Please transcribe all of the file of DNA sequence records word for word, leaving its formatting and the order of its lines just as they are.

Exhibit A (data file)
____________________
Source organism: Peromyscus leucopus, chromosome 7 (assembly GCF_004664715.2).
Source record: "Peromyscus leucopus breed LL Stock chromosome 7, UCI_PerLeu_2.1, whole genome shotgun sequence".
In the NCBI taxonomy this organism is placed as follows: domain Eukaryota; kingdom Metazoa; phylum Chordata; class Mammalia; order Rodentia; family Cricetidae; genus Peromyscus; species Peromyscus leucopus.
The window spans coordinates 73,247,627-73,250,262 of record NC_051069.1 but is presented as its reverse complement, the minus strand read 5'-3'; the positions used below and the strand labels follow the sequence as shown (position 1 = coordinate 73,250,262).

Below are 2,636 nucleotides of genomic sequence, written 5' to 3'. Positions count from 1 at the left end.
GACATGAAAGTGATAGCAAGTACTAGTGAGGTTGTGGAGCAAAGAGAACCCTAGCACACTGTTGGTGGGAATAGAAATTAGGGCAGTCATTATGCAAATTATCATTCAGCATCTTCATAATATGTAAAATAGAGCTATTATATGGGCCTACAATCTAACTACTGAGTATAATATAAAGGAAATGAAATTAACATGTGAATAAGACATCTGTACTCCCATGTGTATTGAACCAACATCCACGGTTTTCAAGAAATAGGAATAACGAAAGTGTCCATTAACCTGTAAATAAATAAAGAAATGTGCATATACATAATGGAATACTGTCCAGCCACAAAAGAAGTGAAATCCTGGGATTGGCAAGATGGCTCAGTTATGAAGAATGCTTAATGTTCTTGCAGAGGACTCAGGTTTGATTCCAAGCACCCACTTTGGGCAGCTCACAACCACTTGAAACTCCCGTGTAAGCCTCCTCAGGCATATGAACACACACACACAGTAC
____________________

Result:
Source organism: Peromyscus leucopus, chromosome 7 (assembly GCF_004664715.2).
Source record: "Peromyscus leucopus breed LL Stock chromosome 7, UCI_PerLeu_2.1, whole genome shotgun sequence".
In the NCBI taxonomy this organism is placed as follows: domain Eukaryota; kingdom Metazoa; phylum Chordata; class Mammalia; order Rodentia; family Cricetidae; genus Peromyscus; species Peromyscus leucopus.
The window spans coordinates 73,247,627-73,250,262 of record NC_051069.1 but is presented as its reverse complement, the minus strand read 5'-3'; the positions used below and the strand labels follow the sequence as shown (position 1 = coordinate 73,250,262).

Below are 2,636 nucleotides of genomic sequence, written 5' to 3'. Positions count from 1 at the left end.
GACATGAAAGTGATAGCAAGTACTAGTGAGGTTGTGGAGCAAAGAGAACCCTAGCACACTGTTGGTGGGAATAGAAATTAGGGCAGTCATTATGCAAATTATCATTCAGCATCTTCATAATATGTAAAATAGAGCTATTATATGGGCCTACAATCTAACTACTGAGTATAATATAAAGGAAATGAAATTAACATGTGAATAAGACATCTGTACTCCCATGTGTATTGAACCAACATCCACGGTTTTCAAGAAATAGGAATAACGAAAGTGTCCATTAACCTGTAAATAAATAAAGAAATGTGCATATACATAATGGAATACTGTCCAGCCACAAAAGAAGTGAAATCCTGGGATTGGCAAGATGGCTCAGTTATGAAGAATGCTTAATGTTCTTGCAGAGGACTCAGGTTTGATTCCAAGCACCCACTTTGGGCAGCTCACAACCACTTGAAACTCCCGTGTAAGCCTCCTCAGGCATATGAACACACACACACAGTAC